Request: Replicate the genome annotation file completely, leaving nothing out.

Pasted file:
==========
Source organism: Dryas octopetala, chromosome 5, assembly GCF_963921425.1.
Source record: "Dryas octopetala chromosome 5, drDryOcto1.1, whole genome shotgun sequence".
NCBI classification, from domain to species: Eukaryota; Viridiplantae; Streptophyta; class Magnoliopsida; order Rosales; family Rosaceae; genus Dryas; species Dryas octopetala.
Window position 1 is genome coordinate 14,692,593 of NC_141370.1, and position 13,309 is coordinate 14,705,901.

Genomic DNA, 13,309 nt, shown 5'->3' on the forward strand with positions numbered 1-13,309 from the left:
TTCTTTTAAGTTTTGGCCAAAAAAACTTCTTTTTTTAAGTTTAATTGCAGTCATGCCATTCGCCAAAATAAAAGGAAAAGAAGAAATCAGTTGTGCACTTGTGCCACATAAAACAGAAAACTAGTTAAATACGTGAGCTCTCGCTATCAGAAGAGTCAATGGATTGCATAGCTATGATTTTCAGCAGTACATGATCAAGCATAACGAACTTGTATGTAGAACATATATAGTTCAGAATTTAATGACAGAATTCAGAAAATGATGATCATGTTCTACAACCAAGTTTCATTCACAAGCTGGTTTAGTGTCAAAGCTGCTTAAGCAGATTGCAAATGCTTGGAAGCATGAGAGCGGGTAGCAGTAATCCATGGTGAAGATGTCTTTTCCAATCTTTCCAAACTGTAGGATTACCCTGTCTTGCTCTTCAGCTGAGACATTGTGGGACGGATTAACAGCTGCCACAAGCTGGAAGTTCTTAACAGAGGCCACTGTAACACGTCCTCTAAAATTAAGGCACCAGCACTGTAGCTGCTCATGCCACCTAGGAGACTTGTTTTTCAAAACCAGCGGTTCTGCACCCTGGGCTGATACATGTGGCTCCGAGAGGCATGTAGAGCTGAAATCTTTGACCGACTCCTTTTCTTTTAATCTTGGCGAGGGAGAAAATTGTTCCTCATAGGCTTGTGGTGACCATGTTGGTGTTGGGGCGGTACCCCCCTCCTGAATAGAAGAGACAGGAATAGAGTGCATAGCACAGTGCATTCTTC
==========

Source organism: Dryas octopetala, chromosome 5, assembly GCF_963921425.1.
Source record: "Dryas octopetala chromosome 5, drDryOcto1.1, whole genome shotgun sequence".
NCBI classification, from domain to species: Eukaryota; Viridiplantae; Streptophyta; class Magnoliopsida; order Rosales; family Rosaceae; genus Dryas; species Dryas octopetala.
Window position 1 is genome coordinate 14,692,593 of NC_141370.1, and position 13,309 is coordinate 14,705,901.

Genomic DNA, 13,309 nt, shown 5'->3' on the forward strand with positions numbered 1-13,309 from the left:
TTCTTTTAAGTTTTGGCCAAAAAAACTTCTTTTTTTAAGTTTAATTGCAGTCATGCCATTCGCCAAAATAAAAGGAAAAGAAGAAATCAGTTGTGCACTTGTGCCACATAAAACAGAAAACTAGTTAAATACGTGAGCTCTCGCTATCAGAAGAGTCAATGGATTGCATAGCTATGATTTTCAGCAGTACATGATCAAGCATAACGAACTTGTATGTAGAACATATATAGTTCAGAATTTAATGACAGAATTCAGAAAATGATGATCATGTTCTACAACCAAGTTTCATTCACAAGCTGGTTTAGTGTCAAAGCTGCTTAAGCAGATTGCAAATGCTTGGAAGCATGAGAGCGGGTAGCAGTAATCCATGGTGAAGATGTCTTTTCCAATCTTTCCAAACTGTAGGATTACCCTGTCTTGCTCTTCAGCTGAGACATTGTGGGACGGATTAACAGCTGCCACAAGCTGGAAGTTCTTAACAGAGGCCACTGTAACACGTCCTCTAAAATTAAGGCACCAGCACTGTAGCTGCTCATGCCACCTAGGAGACTTGTTTTTCAAAACCAGCGGTTCTGCACCCTGGGCTGATACATGTGGCTCCGAGAGGCATGTAGAGCTGAAATCTTTGACCGACTCCTTTTCTTTTAATCTTGGCGAGGGAGAAAATTGTTCCTCATAGGCTTGTGGTGACCATGTTGGTGTTGGGGCGGTACCCCCCTCCTGAATAGAAGAGACAGGAATAGAGTGCATAGCACAGTGCATTCTTC